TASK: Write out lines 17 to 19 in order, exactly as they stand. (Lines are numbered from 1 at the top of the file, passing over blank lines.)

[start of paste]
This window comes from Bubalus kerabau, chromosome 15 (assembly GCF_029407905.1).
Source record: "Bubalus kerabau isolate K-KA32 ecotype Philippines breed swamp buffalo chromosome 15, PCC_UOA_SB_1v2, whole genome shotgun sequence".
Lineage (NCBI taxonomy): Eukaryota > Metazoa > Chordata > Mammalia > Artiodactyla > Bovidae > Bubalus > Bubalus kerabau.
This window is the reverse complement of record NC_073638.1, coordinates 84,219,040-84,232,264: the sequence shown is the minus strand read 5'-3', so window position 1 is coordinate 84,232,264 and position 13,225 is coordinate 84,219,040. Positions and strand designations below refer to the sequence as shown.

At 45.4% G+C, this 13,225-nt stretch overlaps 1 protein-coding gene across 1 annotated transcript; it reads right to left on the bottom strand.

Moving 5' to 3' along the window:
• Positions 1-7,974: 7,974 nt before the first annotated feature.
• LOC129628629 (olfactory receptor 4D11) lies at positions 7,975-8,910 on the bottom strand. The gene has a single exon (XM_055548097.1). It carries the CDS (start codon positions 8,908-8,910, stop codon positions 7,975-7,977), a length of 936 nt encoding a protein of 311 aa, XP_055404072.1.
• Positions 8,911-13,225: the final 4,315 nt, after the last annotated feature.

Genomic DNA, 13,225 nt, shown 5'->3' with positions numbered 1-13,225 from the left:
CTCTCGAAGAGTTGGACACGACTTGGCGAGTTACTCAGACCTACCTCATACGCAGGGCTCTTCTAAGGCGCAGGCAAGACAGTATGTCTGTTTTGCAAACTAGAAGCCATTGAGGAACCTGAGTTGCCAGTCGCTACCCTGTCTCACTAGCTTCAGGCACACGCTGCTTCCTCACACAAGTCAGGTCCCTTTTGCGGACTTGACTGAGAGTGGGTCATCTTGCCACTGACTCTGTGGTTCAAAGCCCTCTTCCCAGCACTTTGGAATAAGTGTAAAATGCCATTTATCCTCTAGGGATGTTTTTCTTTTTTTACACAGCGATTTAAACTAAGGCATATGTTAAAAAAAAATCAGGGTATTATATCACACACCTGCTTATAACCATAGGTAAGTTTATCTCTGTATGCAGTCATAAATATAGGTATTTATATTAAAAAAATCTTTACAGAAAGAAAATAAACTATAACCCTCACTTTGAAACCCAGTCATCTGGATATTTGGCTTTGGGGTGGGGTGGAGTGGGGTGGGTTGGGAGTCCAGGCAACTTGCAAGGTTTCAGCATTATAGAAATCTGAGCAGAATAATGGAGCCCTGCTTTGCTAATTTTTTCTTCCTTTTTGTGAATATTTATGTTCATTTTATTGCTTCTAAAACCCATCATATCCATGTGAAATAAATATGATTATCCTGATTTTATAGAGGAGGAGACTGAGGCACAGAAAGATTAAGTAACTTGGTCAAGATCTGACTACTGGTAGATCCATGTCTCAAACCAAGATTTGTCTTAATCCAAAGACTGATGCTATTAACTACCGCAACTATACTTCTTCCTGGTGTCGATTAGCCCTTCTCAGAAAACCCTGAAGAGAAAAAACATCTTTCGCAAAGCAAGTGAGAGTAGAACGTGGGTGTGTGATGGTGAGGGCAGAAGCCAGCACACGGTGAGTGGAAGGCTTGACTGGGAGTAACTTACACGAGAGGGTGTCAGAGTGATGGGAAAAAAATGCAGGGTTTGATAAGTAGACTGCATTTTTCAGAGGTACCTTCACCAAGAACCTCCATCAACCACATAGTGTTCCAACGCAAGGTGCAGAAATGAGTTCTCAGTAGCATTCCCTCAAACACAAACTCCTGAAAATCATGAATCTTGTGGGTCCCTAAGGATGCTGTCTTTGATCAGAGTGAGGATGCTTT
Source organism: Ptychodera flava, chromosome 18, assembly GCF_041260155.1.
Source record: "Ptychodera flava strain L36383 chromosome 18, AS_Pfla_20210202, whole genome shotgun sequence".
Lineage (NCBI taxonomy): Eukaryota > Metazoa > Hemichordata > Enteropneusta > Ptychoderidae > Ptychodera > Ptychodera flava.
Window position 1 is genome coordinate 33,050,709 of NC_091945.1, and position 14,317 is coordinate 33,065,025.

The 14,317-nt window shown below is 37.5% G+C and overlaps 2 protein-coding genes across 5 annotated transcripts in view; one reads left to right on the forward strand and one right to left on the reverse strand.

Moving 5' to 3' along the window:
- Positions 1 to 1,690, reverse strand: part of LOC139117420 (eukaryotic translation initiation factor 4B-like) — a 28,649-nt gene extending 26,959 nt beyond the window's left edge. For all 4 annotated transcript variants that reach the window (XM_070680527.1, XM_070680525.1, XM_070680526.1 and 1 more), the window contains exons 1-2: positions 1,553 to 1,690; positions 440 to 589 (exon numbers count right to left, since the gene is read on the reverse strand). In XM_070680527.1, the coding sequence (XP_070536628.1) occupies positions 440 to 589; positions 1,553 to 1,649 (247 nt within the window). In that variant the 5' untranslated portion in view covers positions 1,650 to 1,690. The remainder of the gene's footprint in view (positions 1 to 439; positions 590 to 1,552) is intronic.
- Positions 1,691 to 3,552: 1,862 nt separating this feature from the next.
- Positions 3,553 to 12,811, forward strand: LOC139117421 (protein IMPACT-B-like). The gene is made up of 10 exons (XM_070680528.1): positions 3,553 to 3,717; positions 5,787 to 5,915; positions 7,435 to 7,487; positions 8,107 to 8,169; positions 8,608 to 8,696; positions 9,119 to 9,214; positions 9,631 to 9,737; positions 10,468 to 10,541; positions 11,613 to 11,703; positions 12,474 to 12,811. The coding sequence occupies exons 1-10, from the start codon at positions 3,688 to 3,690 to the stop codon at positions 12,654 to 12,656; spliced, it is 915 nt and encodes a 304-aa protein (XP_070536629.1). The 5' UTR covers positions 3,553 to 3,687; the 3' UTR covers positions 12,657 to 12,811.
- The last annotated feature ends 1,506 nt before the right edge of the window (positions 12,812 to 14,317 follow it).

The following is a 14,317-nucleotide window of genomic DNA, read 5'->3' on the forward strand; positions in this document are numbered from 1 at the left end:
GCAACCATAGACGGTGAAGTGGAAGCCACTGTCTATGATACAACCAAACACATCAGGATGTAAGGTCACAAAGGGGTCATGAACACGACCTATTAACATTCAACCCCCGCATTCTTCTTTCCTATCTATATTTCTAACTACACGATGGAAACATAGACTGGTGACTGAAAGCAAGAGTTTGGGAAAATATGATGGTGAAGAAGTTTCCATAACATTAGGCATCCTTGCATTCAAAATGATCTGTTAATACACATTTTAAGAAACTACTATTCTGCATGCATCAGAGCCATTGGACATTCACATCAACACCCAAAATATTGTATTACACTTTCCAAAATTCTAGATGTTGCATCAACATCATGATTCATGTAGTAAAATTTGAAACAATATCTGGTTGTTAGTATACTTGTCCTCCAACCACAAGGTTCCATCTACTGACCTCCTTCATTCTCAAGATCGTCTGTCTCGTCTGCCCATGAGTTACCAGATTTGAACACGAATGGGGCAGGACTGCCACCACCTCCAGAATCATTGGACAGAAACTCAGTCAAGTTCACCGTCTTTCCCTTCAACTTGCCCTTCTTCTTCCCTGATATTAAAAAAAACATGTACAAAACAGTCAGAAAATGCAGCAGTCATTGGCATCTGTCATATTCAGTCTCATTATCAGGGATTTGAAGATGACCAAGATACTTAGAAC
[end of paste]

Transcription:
Moving 5' to 3' along the window:
- Positions 1 to 1,690, reverse strand: part of LOC139117420 (eukaryotic translation initiation factor 4B-like) — a 28,649-nt gene extending 26,959 nt beyond the window's left edge. For all 4 annotated transcript variants that reach the window (XM_070680527.1, XM_070680525.1, XM_070680526.1 and 1 more), the window contains exons 1-2: positions 1,553 to 1,690; positions 440 to 589 (exon numbers count right to left, since the gene is read on the reverse strand). In XM_070680527.1, the coding sequence (XP_070536628.1) occupies positions 440 to 589; positions 1,553 to 1,649 (247 nt within the window). In that variant the 5' untranslated portion in view covers positions 1,650 to 1,690. The remainder of the gene's footprint in view (positions 1 to 439; positions 590 to 1,552) is intronic.
- Positions 1,691 to 3,552: 1,862 nt separating this feature from the next.